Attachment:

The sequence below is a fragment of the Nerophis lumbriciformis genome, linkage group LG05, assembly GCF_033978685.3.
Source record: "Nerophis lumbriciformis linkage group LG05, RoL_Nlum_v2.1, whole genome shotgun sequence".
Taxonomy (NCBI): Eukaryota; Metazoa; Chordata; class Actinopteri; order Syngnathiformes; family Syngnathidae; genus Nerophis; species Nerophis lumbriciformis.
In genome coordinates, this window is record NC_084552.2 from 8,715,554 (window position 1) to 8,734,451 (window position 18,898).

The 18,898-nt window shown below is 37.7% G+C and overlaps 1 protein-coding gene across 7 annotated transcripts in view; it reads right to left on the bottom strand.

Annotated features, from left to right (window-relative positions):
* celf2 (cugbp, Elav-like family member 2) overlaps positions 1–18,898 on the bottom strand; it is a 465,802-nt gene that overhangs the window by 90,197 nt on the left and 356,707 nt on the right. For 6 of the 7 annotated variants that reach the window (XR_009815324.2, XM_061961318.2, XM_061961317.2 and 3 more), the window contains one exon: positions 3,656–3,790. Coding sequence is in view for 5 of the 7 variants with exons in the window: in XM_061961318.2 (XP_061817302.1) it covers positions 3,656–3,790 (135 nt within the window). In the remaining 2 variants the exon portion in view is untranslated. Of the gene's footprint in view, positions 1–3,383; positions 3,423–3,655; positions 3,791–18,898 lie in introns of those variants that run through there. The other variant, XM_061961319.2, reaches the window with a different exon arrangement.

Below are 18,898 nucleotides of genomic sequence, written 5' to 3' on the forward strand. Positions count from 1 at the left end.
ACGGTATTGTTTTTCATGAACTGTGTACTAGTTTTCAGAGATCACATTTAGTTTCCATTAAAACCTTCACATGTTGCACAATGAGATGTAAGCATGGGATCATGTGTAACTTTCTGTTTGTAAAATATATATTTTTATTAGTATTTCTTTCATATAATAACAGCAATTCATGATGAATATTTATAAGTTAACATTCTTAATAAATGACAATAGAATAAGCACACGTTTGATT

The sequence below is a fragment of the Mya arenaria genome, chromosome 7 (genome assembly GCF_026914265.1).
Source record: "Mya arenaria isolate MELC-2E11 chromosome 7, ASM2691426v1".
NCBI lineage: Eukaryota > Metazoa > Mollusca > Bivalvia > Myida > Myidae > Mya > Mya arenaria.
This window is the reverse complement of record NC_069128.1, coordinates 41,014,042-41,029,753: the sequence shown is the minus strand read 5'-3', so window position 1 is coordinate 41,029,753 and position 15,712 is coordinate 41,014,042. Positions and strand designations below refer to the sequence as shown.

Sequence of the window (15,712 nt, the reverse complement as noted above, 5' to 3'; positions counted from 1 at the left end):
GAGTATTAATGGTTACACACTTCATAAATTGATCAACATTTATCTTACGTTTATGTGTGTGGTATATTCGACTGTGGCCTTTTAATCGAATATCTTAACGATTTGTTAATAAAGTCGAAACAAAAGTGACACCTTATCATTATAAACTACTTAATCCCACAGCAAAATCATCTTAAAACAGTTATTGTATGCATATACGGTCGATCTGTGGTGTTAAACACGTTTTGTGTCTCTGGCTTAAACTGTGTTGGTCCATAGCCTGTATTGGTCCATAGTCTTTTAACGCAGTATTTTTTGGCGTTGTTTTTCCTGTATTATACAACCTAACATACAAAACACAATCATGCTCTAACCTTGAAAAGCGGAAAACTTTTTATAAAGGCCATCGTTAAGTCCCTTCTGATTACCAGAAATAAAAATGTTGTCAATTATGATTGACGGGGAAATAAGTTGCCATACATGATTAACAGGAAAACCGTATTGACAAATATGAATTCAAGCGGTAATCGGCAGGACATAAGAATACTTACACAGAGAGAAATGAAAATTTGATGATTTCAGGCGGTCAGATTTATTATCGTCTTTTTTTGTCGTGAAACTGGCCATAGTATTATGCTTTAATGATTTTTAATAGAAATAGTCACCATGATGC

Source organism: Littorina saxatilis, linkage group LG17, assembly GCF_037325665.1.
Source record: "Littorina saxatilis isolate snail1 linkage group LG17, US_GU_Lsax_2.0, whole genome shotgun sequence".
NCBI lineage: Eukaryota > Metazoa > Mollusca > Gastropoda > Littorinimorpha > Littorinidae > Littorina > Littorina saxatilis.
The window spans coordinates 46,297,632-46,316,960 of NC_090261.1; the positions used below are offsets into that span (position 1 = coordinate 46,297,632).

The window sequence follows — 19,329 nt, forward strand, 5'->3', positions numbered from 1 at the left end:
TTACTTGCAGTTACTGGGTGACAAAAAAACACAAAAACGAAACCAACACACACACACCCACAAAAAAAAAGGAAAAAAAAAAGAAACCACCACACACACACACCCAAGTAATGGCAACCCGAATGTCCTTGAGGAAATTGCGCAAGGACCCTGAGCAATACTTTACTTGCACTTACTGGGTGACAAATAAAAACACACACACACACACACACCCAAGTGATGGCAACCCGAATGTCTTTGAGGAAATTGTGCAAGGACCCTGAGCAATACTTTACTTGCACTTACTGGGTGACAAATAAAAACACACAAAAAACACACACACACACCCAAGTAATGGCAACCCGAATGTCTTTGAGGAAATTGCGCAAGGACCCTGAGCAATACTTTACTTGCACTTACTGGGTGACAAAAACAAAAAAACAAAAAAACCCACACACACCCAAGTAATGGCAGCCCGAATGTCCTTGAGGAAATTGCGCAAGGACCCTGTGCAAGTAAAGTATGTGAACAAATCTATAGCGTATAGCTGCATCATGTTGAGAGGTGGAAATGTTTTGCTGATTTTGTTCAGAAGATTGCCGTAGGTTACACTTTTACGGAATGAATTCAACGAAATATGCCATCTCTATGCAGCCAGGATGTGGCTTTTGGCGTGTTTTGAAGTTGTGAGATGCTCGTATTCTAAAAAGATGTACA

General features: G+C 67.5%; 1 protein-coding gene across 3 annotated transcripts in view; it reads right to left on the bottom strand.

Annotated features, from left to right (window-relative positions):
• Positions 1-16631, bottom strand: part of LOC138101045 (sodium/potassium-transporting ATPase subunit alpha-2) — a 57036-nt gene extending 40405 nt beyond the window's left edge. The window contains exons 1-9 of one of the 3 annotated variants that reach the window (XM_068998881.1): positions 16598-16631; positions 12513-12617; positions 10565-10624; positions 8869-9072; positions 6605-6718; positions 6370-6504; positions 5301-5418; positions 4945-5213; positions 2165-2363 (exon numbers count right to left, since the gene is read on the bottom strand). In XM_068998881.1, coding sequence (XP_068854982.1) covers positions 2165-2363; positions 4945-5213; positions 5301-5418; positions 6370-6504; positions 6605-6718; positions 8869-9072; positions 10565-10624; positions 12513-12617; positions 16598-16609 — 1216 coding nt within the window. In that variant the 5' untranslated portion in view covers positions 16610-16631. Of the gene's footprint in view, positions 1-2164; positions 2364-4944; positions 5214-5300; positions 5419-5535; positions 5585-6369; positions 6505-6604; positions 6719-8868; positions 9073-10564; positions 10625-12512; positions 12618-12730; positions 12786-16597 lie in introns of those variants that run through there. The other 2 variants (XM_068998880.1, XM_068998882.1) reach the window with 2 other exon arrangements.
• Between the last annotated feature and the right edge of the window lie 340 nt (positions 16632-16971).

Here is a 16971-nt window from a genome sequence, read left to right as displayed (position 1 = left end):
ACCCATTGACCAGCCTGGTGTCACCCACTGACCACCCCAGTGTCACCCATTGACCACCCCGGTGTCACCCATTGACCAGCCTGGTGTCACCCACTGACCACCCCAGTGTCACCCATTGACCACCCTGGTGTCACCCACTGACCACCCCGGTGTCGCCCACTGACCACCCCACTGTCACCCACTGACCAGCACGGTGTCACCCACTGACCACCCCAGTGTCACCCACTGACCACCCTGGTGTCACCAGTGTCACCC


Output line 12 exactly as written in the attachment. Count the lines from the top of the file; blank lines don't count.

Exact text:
NCBI lineage: Eukaryota > Metazoa > Mollusca > Bivalvia > Myida > Myidae > Mya > Mya arenaria.